The late 1960's found breeders faced with overpowering evidence that the breed had too many cattle that simply did not measure up in the modern measures of performance and with great competition from European "exotic" breeds, Hereford followers sought out breeders and bloodlines noted for cattle of substantial size and performance.
It was fortunate for the breed that there was an ample and broad genetic base from which to select when the demand came for larger framed cattle. Breeders found the growth traits fairly easy to select for. Both 205-day and yearling weights were accurate measures of growth, fairly easy to obtain, and they were highly heritable.
Within herd selection was a long process when considering the rule of thumb of cow generation being some seven years. Many breeders began looking for short cuts. They searched the country for sires with more frame and size, requesting and analyzing weaning and yearling weights. Leaders in beef cattle education and research stressed growth as a major criteria of performance, often ignoring or de-emphasizing the most important economical trait of beef cattle production, fertility.
Breeders often selected for frame score and mature weight, and paid little heed to fertility, structural soundness, feet and legs. The "yellow and mellow" coloring, a tic of white in the back or extra white on the legs and underline became less of a selection criteria. "If big enough, markings and color became less important."
Where and in what bloodlines could these cattle be found to increase the frame and weight of Herefords? Voices of the speakers at the Madison, Wisconsin, conference in June, 1969, had barely quieted when breeders started looking. The frame 5 steers at the conference came from the Northwest. That's where many breeders headed and they found some bigger-than average framed bulls there. Many were of Evan Mischief, Mark Donald and Real Prince Domino bloodlines. Some breeders selected bigger framed cattle in Canada, many of which traced to an American-bred Prince Domino son, Real Prince Domino 109. Also about this time, breeders found the Line One cattle developed by the U.S. Range and Research Station at Miles City, Montana.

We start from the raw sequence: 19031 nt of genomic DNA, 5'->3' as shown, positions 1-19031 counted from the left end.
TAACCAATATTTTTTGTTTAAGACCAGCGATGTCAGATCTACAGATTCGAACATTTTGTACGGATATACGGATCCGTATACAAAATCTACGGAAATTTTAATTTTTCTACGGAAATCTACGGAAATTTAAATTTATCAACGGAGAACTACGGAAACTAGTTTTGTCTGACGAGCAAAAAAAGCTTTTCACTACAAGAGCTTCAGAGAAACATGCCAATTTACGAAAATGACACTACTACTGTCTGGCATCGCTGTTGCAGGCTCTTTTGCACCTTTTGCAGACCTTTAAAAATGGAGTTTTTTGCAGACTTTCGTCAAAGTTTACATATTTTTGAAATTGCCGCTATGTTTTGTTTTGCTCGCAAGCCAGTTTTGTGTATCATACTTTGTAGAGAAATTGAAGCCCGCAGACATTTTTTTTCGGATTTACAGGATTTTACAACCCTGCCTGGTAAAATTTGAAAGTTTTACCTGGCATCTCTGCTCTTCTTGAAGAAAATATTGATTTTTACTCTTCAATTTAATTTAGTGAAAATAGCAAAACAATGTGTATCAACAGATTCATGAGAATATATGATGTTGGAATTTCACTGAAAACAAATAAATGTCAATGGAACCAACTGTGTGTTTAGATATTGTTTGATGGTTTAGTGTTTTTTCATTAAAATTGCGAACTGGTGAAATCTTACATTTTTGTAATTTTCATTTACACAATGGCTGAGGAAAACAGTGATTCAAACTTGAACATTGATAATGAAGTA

It was at the Miles City station in 1934 that a selection program commenced and the development of inbreeding several different lines with selection emphasis on yearling weights. Of all the different lines developed at Miles City, the most prominent to date has been the Line Ones.
The foundation cows for the Line Ones traced back to stock purchased in 1926 from George M. Miles. The bulls used in the development of the line were half-brothers, Advance Domino 20 and Advance Domino 54, purchased in Colorado. These two foundation sires were strong in Prince Domino blood.
Although the Line One cattle were developed at the Miles City station and they have remained a prime source of seedstock, a number of other breeders drew heavily on Line One sires starting in the 1940's, and these breeders became suppliers of the Line One seedstock in the early 1970's.
The complete and universal acceptance of utilizing performance records was a slow process and, even today, does not have universal appeal. Different breeders place emphasis on different aspects.
Because of such difference in opinions in the past, the present, and likely in the future, Hereford cattle will command the premier spot in the beef cattle industry for years to come.
Registries and Breed Associations
Canadian Hereford Association
5160 Skyline Way NE
Calgary, Alberta, Canada, T2E 6V1
Phone: 1 (403) 275-2662
Fax: 1 (403) 295-1333
New Zealand Hereford Association (Inc.)
Mrs. Jackie Harrigan
P.O. Box 503
Feilding, New Zealand.
Phone: +64 6 323 4484
Fax: +64 6 323 3878
The American Hereford Association
11500 N.W. Ambassador Drive, Suite 410
Kansas City, MO 64153
Phone: (816) 842-3757
The American Hereford Association, Box 014059, Kansas City, MO 64101
Phone: (816) 842-3757